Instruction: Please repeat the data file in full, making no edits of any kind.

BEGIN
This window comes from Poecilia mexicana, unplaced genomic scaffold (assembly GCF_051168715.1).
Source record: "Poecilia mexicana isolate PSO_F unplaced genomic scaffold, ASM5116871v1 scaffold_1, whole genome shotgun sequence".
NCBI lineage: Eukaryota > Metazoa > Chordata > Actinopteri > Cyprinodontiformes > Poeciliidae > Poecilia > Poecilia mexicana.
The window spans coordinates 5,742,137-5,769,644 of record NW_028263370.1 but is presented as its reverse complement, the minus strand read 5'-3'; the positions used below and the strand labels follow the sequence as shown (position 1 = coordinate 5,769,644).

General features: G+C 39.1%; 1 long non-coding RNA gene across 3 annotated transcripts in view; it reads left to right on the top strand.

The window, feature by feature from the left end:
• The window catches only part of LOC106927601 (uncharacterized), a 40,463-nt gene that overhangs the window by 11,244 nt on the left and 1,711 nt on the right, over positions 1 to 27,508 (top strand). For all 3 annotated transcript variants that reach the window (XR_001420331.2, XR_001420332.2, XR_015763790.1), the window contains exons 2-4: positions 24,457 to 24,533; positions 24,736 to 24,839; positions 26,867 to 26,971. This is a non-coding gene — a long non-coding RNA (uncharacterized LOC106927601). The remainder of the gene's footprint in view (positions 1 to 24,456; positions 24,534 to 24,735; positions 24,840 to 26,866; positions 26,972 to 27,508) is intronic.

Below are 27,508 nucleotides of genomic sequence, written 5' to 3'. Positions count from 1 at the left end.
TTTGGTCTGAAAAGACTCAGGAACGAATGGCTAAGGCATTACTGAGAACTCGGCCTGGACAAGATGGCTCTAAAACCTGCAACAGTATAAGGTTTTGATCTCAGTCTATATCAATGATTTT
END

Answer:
This window comes from Poecilia mexicana, unplaced genomic scaffold (assembly GCF_051168715.1).
Source record: "Poecilia mexicana isolate PSO_F unplaced genomic scaffold, ASM5116871v1 scaffold_1, whole genome shotgun sequence".
NCBI lineage: Eukaryota > Metazoa > Chordata > Actinopteri > Cyprinodontiformes > Poeciliidae > Poecilia > Poecilia mexicana.
The window spans coordinates 5,742,137-5,769,644 of record NW_028263370.1 but is presented as its reverse complement, the minus strand read 5'-3'; the positions used below and the strand labels follow the sequence as shown (position 1 = coordinate 5,769,644).

General features: G+C 39.1%; 1 long non-coding RNA gene across 3 annotated transcripts in view; it reads left to right on the top strand.

The window, feature by feature from the left end:
• The window catches only part of LOC106927601 (uncharacterized), a 40,463-nt gene that overhangs the window by 11,244 nt on the left and 1,711 nt on the right, over positions 1 to 27,508 (top strand). For all 3 annotated transcript variants that reach the window (XR_001420331.2, XR_001420332.2, XR_015763790.1), the window contains exons 2-4: positions 24,457 to 24,533; positions 24,736 to 24,839; positions 26,867 to 26,971. This is a non-coding gene — a long non-coding RNA (uncharacterized LOC106927601). The remainder of the gene's footprint in view (positions 1 to 24,456; positions 24,534 to 24,735; positions 24,840 to 26,866; positions 26,972 to 27,508) is intronic.

Below are 27,508 nucleotides of genomic sequence, written 5' to 3'. Positions count from 1 at the left end.
TTTGGTCTGAAAAGACTCAGGAACGAATGGCTAAGGCATTACTGAGAACTCGGCCTGGACAAGATGGCTCTAAAACCTGCAACAGTATAAGGTTTTGATCTCAGTCTATATCAATGATTTT